BANDA ACEH, Indonesia — Next to gentle seas, survivors, friends and family remembered the fury of the Indian Ocean tsunami that swept away more than 200,000 people in 12 countries one year ago Monday and laid waste to entire communities in one of the worst natural disasters in modern history.
On Thailand’s Patong beach, a man wept in the sand before calm waters, a bouquet of white roses in front of him. He was among hundreds of Westerner survivors, relatives and friends of the dead who came the beachfront where their loved ones disappeared.
On India’s southern coastline, thousands of fishermen visited mass graves, sharing stories of lost families and friends.
“I searched for my daughter for hours but never found her. I don’t know where she was buried,” E. Jayaraman said Monday as he looked forlornly out to sea.
“The sea is like God to us. My wife will come later in the day and pray at the same site for peace to the soul of our daughter.”
Last Dec. 26, the most powerful earthquake in 40 years ruptured the sea floor off Sumatra, displacing billions of tons of water and sending 33-foot-high walls of water roaring across the Indian Ocean at jetliner speeds. At least 216,000 people died or disappeared.
‘So brutal, so quick’
“It was so brutal, so quick, and so extensive that we are still struggling to fully comprehend it,” U.N. Secretary-General Kofi Annan said in a videotaped message Monday.
In Indonesia’s Aceh province on Sumatra island, the closest land to the magnitude 9 quake that spawned the waves, the president sounded a tsunami warning siren to start a minute's silence at 8:16 a.m. — the moment the first wave struck.
A silence was also observed in Thailand and Sri Lanka, where President Mahinda Rajapakse joined ceremonies near the site where the raging waves swept a passenger train from its tracks, killing nearly 2,000 people. Elsewhere in the country, butchers hung up their knives to show respect for life while Buddhist monks prepared to chant through the night.
Just before dawn, Arunmugam Shanthi tiptoed to the backyard of her makeshift wood-and-tin shelter on Sri Lanka’s southern coast.
“Come back, please,” she murmured, looking at the grave of her 9-year-old daughter, marked only by a plastic cord tied to four stakes. The girl and Shanthi’s two toddlers were swept into the sea.
The tsunami swept away entire villages in Aceh and Sri Lanka, swamped five-star resorts in Thailand and surged into coastal communities from India to east Africa.
'My soul belonged to Allah'
On that day, Muhammad Yani clung to the second floor of an Aceh mosque, watching waters full of people and rubbish roil past him.
“I was not afraid at the time,” said Yani, 35, who later learned that his parents and a younger brother were killed. “I was more aware than ever that my soul belonged to Allah.”
Video: Race to rebuild Indonesia for the first time tested its tsunami warning system in Sumatra on Monday — a chilling reminder that the island sits on one of the world’s most unstable geological fault lines and is still vulnerable. Scores of powerful aftershocks have rumbled through the region all year.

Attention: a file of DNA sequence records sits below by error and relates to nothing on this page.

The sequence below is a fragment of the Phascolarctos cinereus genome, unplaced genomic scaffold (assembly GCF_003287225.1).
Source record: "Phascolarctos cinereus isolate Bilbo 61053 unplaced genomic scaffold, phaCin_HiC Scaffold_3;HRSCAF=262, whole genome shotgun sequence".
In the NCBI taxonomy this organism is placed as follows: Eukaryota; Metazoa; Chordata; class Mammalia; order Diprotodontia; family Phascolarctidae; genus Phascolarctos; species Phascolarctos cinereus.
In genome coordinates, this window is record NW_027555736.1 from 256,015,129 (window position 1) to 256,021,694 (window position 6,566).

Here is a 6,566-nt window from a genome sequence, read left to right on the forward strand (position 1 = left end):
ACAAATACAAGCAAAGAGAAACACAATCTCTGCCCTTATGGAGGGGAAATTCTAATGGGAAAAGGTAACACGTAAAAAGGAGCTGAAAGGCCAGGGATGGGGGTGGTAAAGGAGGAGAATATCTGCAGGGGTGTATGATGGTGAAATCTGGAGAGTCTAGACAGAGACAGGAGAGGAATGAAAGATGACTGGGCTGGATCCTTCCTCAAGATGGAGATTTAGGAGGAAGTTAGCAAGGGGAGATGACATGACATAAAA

“We knew it was just a drill,” said Candra Yohanes, 55, who was among thousands of residents of Padang town who fled to higher ground when the sirens rang out Monday. “Still, when I heard the siren, my heart was pounding so hard.”
The true toll of the tsunami will probably never be known. Many bodies were lost at sea and population data in some places was destroyed.
Even higher death toll?
The Associated Press found in an assessment of government and credible relief agency figures in each country hit that at least 216,000 died or disappeared. The U.N. puts the number at least 223,000, though it says some countries are still updating their figures.
Among the dead were hundreds of vacationing northern Europeans, and in Sweden, the national broadcaster SVT dedicated all programming on its second channel to the anniversary.
“The catastrophe entered our homes and ripped apart our families,” Swedish Parliament Speaker Bjorn von Sydow told hundreds of mourners who braved subzero temperatures to remember the victims in an outdoor ceremony in Stockholm.
The tsunami generated one of the most generous outpourings of foreign aid ever. Some $13 billion was pledged to relief and recovery efforts, the U.N. says.
But the pace of reconstruction has been criticized, and frustration has grown with 80 percent of the 1.8 million people displaced still living in temporary housing.
In Aceh, one survivor dismissively gestured at a jumble of scrap iron and plastic sheeting — all that remains of his neighborhood.
“You want to talk about changes, we’ve seen nothing,” said Baihqi, 24. “Many promises of aid, but that’s all we get — promises.”
Following the tsunami, the government and separatist guerillas decided they did not want to add to people’s suffering and ended a nearly three-decade civil war that left nearly 15,000 dead.
In Sri Lanka, the waves had the opposite effect. Disputes over tsunami aid and an upsurge in violence have raised fears the island will return to civil war despite a 2002 cease-fire.
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